09-08-2018, 11:08 AM   #6
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QuoteOriginally posted by stevebrot Quote
Those who prefer and/or need the form factor and/or EVF, perhaps?

Traditionally, the same question might have been asked regarding SLR vs. non-reflex viewfinder/rangefinder 35mm film cameras. For many purposes the optical reflex viewing system is a hindrance. I have a number on non-SLR 35mm cameras that I thoroughly enjoy shooting with, despite the lack of precision framing and poor options for close-up or distance work.

Of course, the current crop of mirrorless FF cameras don't have those deficiencies. What they do have is an electronic viewfinder that may or may not prove more useful than an optical finder and size/weight that may or may not provide easier handling than SLR options. I seriously considered the Sony A7 instead of my K-3 back in 2014. The price points were quite similar and the A7 was and continues to be a huge bargain in a FF camera. It was the EVF that swung the decision definitely away from the A7. Poor AF performance and lack of IBIS (at the time) sealed it.

Four years later and the Sony EVF still gives me vertigo and the A7R has bulk approaching that of the K-1. Perhaps the Nikon and Canon versions might be better behaved and better in the hand.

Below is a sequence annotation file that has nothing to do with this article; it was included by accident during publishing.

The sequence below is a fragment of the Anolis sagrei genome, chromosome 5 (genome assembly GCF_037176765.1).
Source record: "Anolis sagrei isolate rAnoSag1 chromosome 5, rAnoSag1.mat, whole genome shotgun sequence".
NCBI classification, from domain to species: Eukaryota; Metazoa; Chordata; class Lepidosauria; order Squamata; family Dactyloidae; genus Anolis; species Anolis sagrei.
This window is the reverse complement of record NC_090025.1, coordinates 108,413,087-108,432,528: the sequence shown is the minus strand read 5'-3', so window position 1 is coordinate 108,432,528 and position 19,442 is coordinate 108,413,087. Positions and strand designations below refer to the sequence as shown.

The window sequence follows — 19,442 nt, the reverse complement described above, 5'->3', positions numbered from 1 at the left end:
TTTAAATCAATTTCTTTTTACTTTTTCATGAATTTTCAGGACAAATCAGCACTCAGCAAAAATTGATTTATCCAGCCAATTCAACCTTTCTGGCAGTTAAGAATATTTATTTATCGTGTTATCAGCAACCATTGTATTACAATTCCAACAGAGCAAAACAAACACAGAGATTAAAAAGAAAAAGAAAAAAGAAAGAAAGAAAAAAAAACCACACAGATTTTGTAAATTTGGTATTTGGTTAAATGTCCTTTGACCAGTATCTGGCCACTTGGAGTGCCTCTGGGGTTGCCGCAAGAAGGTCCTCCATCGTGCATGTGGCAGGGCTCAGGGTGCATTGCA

Steve
You mention the EVF . First camera I had with an EVF was my little Canon G 12. The EVF is really good on thei little machine, the regular viewfinder...not so much. On my K-1 I find that I occasionally use my EVF on it, but mostly use the regular optical viewfinder. I find the EVF on both my G 12 and K-1 fabulous though for getting interesting subject angles...with little physical effort on my part. I find the K-1 EVF better than the G 12's and that is primarily because of the pretty well unlimited angles I can move the K1's monitor on the EVF.

In the end, I like the K1 system...where I have a great regular viewfinder and a great EVF. I don't know if the new Nikon Z and Canon R have a great regular viewfinder with the same movement of the K1...or even have a regular viewfinder...I wonder. I'm sure there will be plenty of tests coming up and it will be interesting to see ...what's what.
09-08-2018, 11:33 AM   #7
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Question?..Isn't an EVF camera just a super cell phone camera? I get the bigger sensor and all, but I have a little Fuji XP70 and its a EVF camera...
09-08-2018, 11:34 AM   #8
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QuoteOriginally posted by lesmore49 Quote
Nikon Z series (camera and lens) and the new Canon R series...and with apparently Panasonic preparing to enter the fray...are these full framer mirrorlesss jobs going to eventually...say 5-10 years...displace the full frame DSLR ?

Anyways that's my idle speculation....what's yours ?